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Star-Gazing Over the True Meaning of a Player Swap

Start the parade, toss the confetti.

Diane Sawyer leaves CBS for ABC. Connie Chung leaves NBC for CBS. Mary Alice Williams leaves CNN for NBC.

Does it matter? Yes . . . no . . . maybe. As TV news anchors like to say, “Stay with us.”

The new assignments:

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Sawyer: Trades prominent role on “60 Minutes” for more money and future as Sam Donaldson’s co-anchor on ABC prime-time news program.

Chung: No more anchoring Saturday’s “NBC Nightly News” and occasional NBC news specials. Next stop: anchor role on remodeled “West 57th” and the “CBS Evening News” on Sunday, and filling in for Dan Rather. Plus more money.

Williams: Goodby to anchoring CNN’s prime-time news from New York with vice president’s title. Hello to anchoring planned prime-time news series and substitute anchoring other news programs on NBC. Plus more money.

What does it mean?

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Here is one well-placed CBS News source thinking out loud:

“It’s a three-way trade with some women who have proven credentials and a lot of box-office personality. It’s good business for all of them. Of the three, Sawyer has certainly proved herself as a very solid reporter. She’s a very smart woman. But none of them is an airhead.”

The words “box office” stand out.

“Show business is clearly a part of what we do for a living,” said Deep Source, a serious, seasoned journalist who requested anonymity. “You can argue about the box-office draw of each particular woman. What this shows is that there is a value placed on not only their ability to report, but also their attributes as a whole.”

Because all of the subjects are female, have the Sawyer, Chung and Williams shifts been overcovered?

“They’ve been doing it with white men for years,” Deep Source said about highly publicized network talent wars. “The battles over Dan Rather, Ted Koppel, Charles Osgood and Charles Kuralt were examples of that. When you get to this level of superstardom, it certainly draws your interest. I think it’s a measure of how much women have advanced in the business.”

NBC News has promised to use the reported $900,000 it had been paying Chung to hire three more experienced correspondents. Wouldn’t CBS News--which has cut back on staff for budgetary reasons--be better off, too, using the money it was paying Sawyer to add reporters instead of the mega-salaried Chung?

“That’s naive,” Deep Source insisted. “You always will have to have superstars to bring people into the tent.”

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The problems begin when the superstars inevitably obscure the tent.

More than anything else, this latest episode of musical stars is evidence anew of TV’s homage to celebrity journalists. Sawyer/Chung/Williams has far less to do with the gathering and reporting of news than with super agents and super lawyers and with the way news on TV is tailored to and shaped around personalities. This is a corporate business exercise played out far above the trenches.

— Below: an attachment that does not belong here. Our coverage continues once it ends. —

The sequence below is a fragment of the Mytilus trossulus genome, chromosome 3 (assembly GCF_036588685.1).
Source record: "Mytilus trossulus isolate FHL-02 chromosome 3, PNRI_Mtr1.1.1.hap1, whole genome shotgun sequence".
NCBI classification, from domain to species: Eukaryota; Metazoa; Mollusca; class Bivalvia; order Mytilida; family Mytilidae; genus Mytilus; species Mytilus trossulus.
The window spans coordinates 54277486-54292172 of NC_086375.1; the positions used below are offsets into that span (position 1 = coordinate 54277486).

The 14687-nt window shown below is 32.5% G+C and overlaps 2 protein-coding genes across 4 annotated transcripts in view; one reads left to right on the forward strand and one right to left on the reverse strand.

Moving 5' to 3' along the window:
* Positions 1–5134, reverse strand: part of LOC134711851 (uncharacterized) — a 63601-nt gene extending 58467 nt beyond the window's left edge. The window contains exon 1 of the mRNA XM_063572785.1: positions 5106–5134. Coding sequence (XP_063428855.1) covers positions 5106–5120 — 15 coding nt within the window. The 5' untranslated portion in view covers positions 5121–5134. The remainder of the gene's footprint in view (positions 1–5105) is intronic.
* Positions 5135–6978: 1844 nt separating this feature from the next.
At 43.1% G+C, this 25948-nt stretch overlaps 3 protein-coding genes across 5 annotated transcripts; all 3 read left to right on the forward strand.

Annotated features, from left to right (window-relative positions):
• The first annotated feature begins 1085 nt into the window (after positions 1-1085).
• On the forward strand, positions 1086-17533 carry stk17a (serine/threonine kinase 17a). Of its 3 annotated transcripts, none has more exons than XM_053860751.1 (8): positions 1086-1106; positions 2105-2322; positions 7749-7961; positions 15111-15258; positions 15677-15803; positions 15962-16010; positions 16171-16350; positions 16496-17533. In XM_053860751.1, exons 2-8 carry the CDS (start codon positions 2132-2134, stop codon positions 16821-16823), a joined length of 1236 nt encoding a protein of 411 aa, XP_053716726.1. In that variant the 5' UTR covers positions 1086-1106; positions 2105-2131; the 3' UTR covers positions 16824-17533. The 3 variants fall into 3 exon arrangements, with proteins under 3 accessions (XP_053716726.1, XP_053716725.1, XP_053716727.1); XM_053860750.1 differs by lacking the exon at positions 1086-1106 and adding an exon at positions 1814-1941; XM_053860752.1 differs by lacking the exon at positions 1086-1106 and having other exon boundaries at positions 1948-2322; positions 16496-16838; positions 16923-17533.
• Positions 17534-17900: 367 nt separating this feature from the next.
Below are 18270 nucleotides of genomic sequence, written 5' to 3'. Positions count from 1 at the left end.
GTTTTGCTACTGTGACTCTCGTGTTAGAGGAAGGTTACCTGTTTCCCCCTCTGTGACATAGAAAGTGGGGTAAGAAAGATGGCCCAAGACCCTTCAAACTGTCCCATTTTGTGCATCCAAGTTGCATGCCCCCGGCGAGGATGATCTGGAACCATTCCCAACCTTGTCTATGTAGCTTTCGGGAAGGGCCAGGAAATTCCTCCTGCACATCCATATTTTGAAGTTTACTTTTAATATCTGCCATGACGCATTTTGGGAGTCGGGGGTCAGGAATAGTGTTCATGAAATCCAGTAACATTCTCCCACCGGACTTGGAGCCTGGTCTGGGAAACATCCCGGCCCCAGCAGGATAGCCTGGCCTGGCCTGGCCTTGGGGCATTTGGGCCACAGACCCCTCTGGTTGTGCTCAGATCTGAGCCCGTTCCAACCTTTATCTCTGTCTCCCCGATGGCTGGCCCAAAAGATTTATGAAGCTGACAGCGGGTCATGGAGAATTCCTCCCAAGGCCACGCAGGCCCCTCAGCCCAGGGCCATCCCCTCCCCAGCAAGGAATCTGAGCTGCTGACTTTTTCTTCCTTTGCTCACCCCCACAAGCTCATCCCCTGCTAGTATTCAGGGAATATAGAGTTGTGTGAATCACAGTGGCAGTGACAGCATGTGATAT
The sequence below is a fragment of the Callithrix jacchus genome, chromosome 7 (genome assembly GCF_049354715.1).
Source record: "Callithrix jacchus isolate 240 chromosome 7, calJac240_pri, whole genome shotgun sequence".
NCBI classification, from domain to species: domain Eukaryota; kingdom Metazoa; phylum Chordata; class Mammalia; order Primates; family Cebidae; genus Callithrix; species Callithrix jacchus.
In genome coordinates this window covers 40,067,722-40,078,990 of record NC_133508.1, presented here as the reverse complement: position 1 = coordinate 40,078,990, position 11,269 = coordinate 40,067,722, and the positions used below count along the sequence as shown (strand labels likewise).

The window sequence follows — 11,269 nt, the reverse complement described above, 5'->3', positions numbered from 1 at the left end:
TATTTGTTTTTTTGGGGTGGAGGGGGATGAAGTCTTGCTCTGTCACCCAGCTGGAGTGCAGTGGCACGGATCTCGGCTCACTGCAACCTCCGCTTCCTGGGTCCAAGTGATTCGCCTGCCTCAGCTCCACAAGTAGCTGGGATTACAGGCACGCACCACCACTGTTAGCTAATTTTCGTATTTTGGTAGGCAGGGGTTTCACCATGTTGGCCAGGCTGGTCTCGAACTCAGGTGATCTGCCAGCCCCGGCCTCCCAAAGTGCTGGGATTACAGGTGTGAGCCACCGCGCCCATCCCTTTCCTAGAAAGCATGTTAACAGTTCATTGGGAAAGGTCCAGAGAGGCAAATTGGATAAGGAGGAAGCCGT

It’s true that the contracts of Sawyer, Chung and Williams happened to have expired in close proximity, and that perhaps gender was not a factor. Yet the more compelling scenario finds Chung being hired precisely to replace CBS’s best-known female, Sawyer, and Williams being hired precisely to replace NBC’s best-known female, Chung. Networks do business that way. Carrying it further, the next move seems to be CNN’s, TV’s version of the player to be named later.

Accompanying all of this is the usual stereotyping--those reports that Barbara Walters was uneasy about Sawyer and that ABC had soothingly assured her that she would not be eclipsed by the hiring of Sawyer. As if there were room for only one female superstar in each news division.

The Walters story evoked the cliched image of jealous women clawing each other like cats. As Chung herself bitterly noted about the story recently: “It’s always the women who are (seen as) fighting.”

As to the “proven credentials” of Sawyer, Chung and Williams, meanwhile, opinions surely differ.

Unlike some news superstars, Sawyer at CBS was no absentee correspondent who let field producers shoulder the entire load. Far from being distinguished, however, her work on “60 Minutes” was memorable mostly for her prominence in her own stories.

Chung is well liked by colleagues. In reviewing her six years at NBC (after a dozen at CBS), however, no highlights come to mind, and a couple of her specials were downright embarrassing.

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Williams, in addition to being CNN’s strongest anchor--she especially shone during coverage of last summer’s political conventions--oversaw CNN’s New York bureau. Whether her skills translate to NBC remain to be seen, but of all the parties in this “trade,” CNN would seem to be the biggest loser.

As with all so-called trades, the outcome may not be known for years. The bet here, however, is that the answer is not in the news, but in the stars.


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